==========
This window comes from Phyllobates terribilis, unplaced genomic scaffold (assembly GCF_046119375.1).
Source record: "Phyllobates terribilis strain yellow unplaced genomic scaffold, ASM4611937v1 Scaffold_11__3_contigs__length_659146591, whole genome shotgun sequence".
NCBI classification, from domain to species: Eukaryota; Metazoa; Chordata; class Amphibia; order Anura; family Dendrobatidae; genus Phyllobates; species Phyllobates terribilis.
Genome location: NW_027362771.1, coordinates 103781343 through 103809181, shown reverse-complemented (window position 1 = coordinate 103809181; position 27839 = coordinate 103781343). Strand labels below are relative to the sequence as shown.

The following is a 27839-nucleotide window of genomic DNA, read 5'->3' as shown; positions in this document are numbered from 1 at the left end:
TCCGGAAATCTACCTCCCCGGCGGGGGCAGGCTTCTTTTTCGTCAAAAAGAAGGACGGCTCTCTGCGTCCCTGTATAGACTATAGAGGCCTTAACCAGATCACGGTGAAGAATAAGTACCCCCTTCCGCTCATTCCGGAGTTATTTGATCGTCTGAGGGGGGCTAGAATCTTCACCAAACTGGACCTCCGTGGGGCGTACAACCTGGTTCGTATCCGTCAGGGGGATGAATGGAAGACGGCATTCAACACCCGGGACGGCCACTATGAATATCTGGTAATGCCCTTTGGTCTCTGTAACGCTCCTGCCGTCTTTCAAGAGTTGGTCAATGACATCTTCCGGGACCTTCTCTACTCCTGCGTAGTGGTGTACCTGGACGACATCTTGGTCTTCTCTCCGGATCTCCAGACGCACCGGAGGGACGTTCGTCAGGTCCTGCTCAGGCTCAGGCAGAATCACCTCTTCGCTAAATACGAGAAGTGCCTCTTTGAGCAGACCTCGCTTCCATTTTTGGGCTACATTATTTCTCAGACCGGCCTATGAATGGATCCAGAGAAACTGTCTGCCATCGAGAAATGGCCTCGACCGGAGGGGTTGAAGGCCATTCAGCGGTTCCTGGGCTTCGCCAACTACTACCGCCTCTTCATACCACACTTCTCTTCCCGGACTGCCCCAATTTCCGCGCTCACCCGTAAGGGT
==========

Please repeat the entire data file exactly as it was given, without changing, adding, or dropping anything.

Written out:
This window comes from Phyllobates terribilis, unplaced genomic scaffold (assembly GCF_046119375.1).
Source record: "Phyllobates terribilis strain yellow unplaced genomic scaffold, ASM4611937v1 Scaffold_11__3_contigs__length_659146591, whole genome shotgun sequence".
NCBI classification, from domain to species: Eukaryota; Metazoa; Chordata; class Amphibia; order Anura; family Dendrobatidae; genus Phyllobates; species Phyllobates terribilis.
Genome location: NW_027362771.1, coordinates 103781343 through 103809181, shown reverse-complemented (window position 1 = coordinate 103809181; position 27839 = coordinate 103781343). Strand labels below are relative to the sequence as shown.

The following is a 27839-nucleotide window of genomic DNA, read 5'->3' as shown; positions in this document are numbered from 1 at the left end:
TCCGGAAATCTACCTCCCCGGCGGGGGCAGGCTTCTTTTTCGTCAAAAAGAAGGACGGCTCTCTGCGTCCCTGTATAGACTATAGAGGCCTTAACCAGATCACGGTGAAGAATAAGTACCCCCTTCCGCTCATTCCGGAGTTATTTGATCGTCTGAGGGGGGCTAGAATCTTCACCAAACTGGACCTCCGTGGGGCGTACAACCTGGTTCGTATCCGTCAGGGGGATGAATGGAAGACGGCATTCAACACCCGGGACGGCCACTATGAATATCTGGTAATGCCCTTTGGTCTCTGTAACGCTCCTGCCGTCTTTCAAGAGTTGGTCAATGACATCTTCCGGGACCTTCTCTACTCCTGCGTAGTGGTGTACCTGGACGACATCTTGGTCTTCTCTCCGGATCTCCAGACGCACCGGAGGGACGTTCGTCAGGTCCTGCTCAGGCTCAGGCAGAATCACCTCTTCGCTAAATACGAGAAGTGCCTCTTTGAGCAGACCTCGCTTCCATTTTTGGGCTACATTATTTCTCAGACCGGCCTATGAATGGATCCAGAGAAACTGTCTGCCATCGAGAAATGGCCTCGACCGGAGGGGTTGAAGGCCATTCAGCGGTTCCTGGGCTTCGCCAACTACTACCGCCTCTTCATACCACACTTCTCTTCCCGGACTGCCCCAATTTCCGCGCTCACCCGTAAGGGT